Debutants deliver hope with hits
Debutant directors have played a key role in boosting B'wood's sagging fortunes, says Saibal Chatterjee.india Updated: Aug 04, 2003 19:34 IST
The year 2003 has traversed nearly two-thirds of the way. The Mumbai film industry, too, has come a fair distance from the air of despondence that had descended on it in 2002. What is it that has helped tinsel town turn the corner?
Part of the credit would certainly accrue to the fact that films like Ramgopal Varma’s Bhoot, Aziz Mirza’s Chalte Chalte and Harry Baweja’s Qayamat have been declared bonafide hits – the makers of at least two of these films have already indulged in the de rigueur celebratory ritual by throwing well-publicised five-star bashes. But, more than anything else, Bollywood owes its current exultant mood to the emergence of a slew of successful first-time directors.
Among the films that have already created a major buzz this year are four releases helmed by debutants. The year began propitiously with Jism, produced by Pooja Bhatt and directed by newcomer Amit Saxena. The film’s storyline may have been derivative – a wealthy young hausfrau plots her middle-aged husband’s murder in collusion with her smitten paramour – but it had enough stylistic flair and thematic substance to romp home.
Music video director Ken Ghosh achieved even greater box office success with his comic book, Riverdale High-inspired love story, Ishq Vishk. It made a star out of debutant actor Shahid Kapoor, rescued Amrita Rao from anonymity and threw the sluice gates open for Ghosh to take his pick from an assortment of future projects.
Another debut-making Ghosh, Sujoy, scored a huge urban hit with Jhankaar Beats, a musical about a duo of RD Burman acolytes, played by Rahul Bose and Sanjay Suri, who grapple with personal and professional problems even as they prepare to win a neighbourhood music competition. If there was nothing exceptional in that plot, it was more than made up by Ghosh’s controlled, low-key directorial style.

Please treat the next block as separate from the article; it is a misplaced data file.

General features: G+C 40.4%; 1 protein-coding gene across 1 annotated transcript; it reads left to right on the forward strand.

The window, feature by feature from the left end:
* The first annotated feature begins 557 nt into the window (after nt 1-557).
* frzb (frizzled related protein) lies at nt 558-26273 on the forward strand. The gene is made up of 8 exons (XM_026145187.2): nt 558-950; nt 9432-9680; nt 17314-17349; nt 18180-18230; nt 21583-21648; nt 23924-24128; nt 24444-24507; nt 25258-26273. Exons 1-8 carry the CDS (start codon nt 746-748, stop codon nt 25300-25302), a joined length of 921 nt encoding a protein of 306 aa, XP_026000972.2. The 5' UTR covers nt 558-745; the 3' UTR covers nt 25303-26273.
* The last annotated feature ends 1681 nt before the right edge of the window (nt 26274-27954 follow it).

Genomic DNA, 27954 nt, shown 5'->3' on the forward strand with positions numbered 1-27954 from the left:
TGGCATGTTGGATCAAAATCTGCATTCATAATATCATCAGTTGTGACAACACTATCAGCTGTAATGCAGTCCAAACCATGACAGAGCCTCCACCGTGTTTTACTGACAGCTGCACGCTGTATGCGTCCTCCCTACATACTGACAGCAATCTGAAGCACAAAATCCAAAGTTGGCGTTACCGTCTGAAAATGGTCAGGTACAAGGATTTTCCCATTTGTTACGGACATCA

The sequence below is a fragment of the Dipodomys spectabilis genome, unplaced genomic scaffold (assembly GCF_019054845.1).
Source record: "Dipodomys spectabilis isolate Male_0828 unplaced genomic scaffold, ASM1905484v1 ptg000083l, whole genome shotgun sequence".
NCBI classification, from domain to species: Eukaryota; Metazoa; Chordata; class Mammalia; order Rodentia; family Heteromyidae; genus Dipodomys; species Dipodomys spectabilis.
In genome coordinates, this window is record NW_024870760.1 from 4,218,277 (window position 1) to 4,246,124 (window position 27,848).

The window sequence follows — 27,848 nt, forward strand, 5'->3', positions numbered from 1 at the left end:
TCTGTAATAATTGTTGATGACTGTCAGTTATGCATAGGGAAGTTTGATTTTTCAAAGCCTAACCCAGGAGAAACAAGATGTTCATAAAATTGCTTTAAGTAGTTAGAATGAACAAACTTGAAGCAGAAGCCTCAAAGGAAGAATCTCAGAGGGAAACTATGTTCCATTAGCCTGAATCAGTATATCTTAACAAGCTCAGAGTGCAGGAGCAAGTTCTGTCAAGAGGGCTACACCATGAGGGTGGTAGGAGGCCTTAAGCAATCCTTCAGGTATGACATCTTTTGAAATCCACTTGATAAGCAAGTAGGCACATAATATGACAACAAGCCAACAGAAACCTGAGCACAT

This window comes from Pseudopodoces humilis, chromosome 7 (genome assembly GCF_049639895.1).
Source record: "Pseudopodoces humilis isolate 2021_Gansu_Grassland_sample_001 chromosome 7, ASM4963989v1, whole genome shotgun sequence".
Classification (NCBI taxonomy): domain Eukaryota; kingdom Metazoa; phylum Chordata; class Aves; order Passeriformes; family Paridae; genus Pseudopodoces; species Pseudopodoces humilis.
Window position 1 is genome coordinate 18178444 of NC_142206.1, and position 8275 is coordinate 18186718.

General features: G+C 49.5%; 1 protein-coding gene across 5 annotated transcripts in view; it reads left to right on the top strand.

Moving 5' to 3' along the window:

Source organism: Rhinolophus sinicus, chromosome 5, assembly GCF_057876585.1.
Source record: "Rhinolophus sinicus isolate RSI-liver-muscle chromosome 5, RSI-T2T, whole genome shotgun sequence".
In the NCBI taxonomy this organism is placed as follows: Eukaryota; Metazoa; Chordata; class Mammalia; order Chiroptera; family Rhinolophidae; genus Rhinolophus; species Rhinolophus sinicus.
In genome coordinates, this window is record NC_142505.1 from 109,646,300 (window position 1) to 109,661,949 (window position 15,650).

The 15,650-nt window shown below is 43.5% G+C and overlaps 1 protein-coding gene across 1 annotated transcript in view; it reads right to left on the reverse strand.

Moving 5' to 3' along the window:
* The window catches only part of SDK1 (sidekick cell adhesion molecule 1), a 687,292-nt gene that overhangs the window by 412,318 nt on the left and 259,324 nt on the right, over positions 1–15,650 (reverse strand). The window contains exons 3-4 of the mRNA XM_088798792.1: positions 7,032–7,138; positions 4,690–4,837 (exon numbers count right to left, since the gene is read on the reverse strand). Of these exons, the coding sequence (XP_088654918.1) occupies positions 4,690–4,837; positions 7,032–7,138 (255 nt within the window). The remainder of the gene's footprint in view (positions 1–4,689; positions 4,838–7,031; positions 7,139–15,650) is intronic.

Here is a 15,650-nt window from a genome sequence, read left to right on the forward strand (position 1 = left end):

The latest to join the swelling Class of 2003 is Prawaal Raman, the director of the Ramgopal Varma-produced Darna Mana Hai. Like Jhankaar Beats, DMH is destined to be no more than a niche hit, but the low budget film has recovered its investment in less than a month of its release. The unusual 'six stories, one ending' format is certainly not for all tastes, but the debutant director’s confidence shines through in the manner in which he handles the disparate strands of his tale. He pulls off his audacious premise with a fair degree of success.
Things are only likely to get better in the coming weeks as many more new directorial talents get set to take their bow. Anant Balani has two films lined up – Joggers’ Park for Subhash Ghai and Mumbai Matinee for Pritish Nandy Communications. Shona Urvashi has completed Chupke Se…, while Apoorva Lakhia’s Mumbai se Aaya Mera Dost holds the promise of resurrecting Abhishek Bachchan’s wobbly career.
The success of debutant directors in 2003 is particularly encouraging when it is seen in the context of the fate that befell first-timers in the previous year. Anurag Kashyap, who shot to fame with his Satya script, wrapped up Paanch in early 2002 but, as 2003 draws to a close, he still awaits the release of his film.
Those debutants who did manage to release their films in 2002 had reason to wish they hadn’t. Veteran actor Anupam Kher came a cropper with the high-profile Om Jai Jagadish, while Meghna Gulzar fared no better with Filhaal.
Anant Mahadevan’s first film as director, Dil Vil Pyar Vyar, struck no chords at all despite the reworked RD Burman tracks.The wretched run for first-time directors continued all through the rest of 2002, with Sushen Bhatnagar (Soch), Arjun Sablok (Na Tum Jaano Na Hum), Sanjay Gadhvi (Mere Yaar Ki Shaadi Hai) and Kunal Kohli (Mujhse Dosti Karoge) discovering exactly how tough wooing the masses can be.
In less than 12 months, the script has undergone a total change: new directors have begun to open new vistas for an industry that had until recently found hits hard to come by. Play on!